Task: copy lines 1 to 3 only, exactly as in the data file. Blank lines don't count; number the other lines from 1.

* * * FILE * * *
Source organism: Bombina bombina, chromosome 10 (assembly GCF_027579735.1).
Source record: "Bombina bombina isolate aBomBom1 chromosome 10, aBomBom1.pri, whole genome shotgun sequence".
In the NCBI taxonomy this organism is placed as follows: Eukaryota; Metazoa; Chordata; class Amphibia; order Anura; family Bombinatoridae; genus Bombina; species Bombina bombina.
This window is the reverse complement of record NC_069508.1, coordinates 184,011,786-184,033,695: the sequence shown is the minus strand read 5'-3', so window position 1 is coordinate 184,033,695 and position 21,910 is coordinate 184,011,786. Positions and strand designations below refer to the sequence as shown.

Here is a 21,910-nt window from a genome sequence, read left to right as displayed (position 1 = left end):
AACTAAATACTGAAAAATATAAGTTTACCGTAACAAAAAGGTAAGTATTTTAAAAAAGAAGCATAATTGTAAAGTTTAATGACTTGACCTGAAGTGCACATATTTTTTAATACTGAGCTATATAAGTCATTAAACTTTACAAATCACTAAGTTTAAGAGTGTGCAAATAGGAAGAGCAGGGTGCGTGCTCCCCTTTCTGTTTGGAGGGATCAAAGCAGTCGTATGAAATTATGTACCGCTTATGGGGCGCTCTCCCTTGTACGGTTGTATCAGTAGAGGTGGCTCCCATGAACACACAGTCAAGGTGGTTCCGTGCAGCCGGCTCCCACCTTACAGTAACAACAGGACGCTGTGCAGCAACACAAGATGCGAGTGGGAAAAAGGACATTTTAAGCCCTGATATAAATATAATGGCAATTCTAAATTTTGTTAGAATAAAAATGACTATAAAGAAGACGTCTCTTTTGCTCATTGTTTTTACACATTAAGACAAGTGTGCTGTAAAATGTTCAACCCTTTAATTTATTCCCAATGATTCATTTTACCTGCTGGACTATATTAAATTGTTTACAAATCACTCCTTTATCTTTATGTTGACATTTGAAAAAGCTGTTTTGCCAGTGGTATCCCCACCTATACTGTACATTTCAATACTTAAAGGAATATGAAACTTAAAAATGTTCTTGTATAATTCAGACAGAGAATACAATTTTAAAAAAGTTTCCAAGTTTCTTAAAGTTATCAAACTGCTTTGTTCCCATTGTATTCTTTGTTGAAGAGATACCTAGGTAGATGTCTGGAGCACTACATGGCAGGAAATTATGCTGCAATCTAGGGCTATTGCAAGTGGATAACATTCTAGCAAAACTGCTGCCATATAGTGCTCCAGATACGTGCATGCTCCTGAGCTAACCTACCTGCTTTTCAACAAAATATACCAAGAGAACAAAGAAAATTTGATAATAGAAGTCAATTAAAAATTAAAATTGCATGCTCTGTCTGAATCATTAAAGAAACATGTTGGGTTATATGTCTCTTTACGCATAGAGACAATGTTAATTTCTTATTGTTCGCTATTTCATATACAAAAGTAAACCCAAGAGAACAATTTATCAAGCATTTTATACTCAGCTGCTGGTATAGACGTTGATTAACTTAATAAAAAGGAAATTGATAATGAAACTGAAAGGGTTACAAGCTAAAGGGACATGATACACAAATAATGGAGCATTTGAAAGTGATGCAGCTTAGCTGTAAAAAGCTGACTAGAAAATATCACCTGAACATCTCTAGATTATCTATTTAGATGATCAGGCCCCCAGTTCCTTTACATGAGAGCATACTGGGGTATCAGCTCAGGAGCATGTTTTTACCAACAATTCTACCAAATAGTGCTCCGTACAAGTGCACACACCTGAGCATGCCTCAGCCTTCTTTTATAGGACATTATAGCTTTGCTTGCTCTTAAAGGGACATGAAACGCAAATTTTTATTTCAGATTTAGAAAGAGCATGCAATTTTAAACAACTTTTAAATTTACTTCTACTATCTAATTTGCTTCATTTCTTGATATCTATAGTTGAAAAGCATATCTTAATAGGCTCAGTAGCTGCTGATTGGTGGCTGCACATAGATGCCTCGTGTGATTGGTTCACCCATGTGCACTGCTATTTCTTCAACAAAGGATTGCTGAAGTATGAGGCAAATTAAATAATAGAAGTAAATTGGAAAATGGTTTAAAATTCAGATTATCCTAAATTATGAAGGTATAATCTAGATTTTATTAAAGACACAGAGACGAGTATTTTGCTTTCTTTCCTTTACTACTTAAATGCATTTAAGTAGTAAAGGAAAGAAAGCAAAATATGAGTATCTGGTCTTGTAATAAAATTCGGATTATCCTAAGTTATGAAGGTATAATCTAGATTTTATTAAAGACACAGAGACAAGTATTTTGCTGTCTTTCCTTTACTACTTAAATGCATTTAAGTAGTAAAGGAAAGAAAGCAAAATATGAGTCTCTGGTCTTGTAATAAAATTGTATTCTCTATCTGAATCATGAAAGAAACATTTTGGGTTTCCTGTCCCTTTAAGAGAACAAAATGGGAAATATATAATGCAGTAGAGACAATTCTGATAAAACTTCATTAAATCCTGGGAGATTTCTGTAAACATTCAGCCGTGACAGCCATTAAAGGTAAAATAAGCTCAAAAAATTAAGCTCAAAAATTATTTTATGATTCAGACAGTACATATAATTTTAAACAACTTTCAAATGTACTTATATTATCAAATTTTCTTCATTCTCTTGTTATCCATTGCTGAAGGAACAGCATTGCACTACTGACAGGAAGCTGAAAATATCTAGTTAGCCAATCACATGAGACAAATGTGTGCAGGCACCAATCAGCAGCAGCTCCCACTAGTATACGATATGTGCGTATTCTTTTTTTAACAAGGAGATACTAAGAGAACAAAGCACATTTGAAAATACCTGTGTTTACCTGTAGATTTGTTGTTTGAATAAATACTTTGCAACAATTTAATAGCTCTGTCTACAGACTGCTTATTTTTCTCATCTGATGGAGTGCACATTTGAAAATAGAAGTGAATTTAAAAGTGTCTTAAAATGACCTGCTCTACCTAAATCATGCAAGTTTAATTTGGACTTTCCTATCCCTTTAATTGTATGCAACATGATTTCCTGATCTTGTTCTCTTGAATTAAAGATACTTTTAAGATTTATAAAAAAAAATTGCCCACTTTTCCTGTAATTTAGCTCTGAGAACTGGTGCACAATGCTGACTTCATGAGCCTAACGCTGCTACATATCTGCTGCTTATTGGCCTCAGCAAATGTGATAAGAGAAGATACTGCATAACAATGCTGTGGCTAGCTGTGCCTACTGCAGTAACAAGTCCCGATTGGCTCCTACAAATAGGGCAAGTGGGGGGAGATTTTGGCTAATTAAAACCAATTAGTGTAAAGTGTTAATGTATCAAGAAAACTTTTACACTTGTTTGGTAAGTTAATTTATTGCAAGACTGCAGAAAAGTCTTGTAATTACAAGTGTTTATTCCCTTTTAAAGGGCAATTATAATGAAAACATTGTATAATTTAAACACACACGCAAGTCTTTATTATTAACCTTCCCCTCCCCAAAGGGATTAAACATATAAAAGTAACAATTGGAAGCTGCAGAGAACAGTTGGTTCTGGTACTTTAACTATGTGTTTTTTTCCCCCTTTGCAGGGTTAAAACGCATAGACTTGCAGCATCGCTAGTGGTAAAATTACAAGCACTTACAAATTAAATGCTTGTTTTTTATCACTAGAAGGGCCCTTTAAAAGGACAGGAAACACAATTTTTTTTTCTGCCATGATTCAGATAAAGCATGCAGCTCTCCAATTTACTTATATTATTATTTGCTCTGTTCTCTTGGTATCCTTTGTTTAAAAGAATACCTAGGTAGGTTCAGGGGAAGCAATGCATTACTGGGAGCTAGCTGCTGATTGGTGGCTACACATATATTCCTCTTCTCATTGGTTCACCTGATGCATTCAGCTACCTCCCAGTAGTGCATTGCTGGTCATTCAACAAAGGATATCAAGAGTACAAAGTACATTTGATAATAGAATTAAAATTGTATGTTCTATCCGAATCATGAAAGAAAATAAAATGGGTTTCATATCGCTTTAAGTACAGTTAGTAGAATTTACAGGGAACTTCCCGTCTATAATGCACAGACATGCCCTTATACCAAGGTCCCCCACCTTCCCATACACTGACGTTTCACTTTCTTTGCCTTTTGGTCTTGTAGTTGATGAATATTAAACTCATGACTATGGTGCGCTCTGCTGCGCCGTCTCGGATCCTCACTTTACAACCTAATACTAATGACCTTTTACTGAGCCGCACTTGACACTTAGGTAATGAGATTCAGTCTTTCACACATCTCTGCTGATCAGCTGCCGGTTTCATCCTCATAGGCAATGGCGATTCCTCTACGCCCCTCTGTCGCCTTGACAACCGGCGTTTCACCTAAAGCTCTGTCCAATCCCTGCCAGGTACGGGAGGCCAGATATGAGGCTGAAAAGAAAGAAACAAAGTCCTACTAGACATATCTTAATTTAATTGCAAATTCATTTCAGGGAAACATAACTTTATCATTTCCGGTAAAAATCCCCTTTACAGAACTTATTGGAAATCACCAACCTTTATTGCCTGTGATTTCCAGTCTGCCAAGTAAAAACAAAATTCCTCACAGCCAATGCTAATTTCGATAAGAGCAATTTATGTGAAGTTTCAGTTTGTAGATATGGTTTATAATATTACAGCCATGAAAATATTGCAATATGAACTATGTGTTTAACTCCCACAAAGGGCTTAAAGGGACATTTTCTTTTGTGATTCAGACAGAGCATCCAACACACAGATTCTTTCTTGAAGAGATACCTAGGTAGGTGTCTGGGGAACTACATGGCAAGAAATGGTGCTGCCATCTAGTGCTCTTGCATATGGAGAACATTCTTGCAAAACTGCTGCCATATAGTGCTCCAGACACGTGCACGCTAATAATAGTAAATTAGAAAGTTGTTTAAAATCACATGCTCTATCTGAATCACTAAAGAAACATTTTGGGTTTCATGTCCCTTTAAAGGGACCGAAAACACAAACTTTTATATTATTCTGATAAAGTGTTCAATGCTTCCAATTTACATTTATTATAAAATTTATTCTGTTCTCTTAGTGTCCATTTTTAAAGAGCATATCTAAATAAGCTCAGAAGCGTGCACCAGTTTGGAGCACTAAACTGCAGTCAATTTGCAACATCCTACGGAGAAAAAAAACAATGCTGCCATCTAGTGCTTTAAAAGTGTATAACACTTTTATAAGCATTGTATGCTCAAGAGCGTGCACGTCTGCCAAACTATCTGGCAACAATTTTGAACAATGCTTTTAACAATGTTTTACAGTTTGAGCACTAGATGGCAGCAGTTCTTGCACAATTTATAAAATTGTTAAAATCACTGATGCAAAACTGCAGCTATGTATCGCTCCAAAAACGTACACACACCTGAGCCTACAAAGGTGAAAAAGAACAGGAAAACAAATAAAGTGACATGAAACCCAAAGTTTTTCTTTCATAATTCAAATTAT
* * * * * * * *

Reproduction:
Source organism: Bombina bombina, chromosome 10 (assembly GCF_027579735.1).
Source record: "Bombina bombina isolate aBomBom1 chromosome 10, aBomBom1.pri, whole genome shotgun sequence".
In the NCBI taxonomy this organism is placed as follows: Eukaryota; Metazoa; Chordata; class Amphibia; order Anura; family Bombinatoridae; genus Bombina; species Bombina bombina.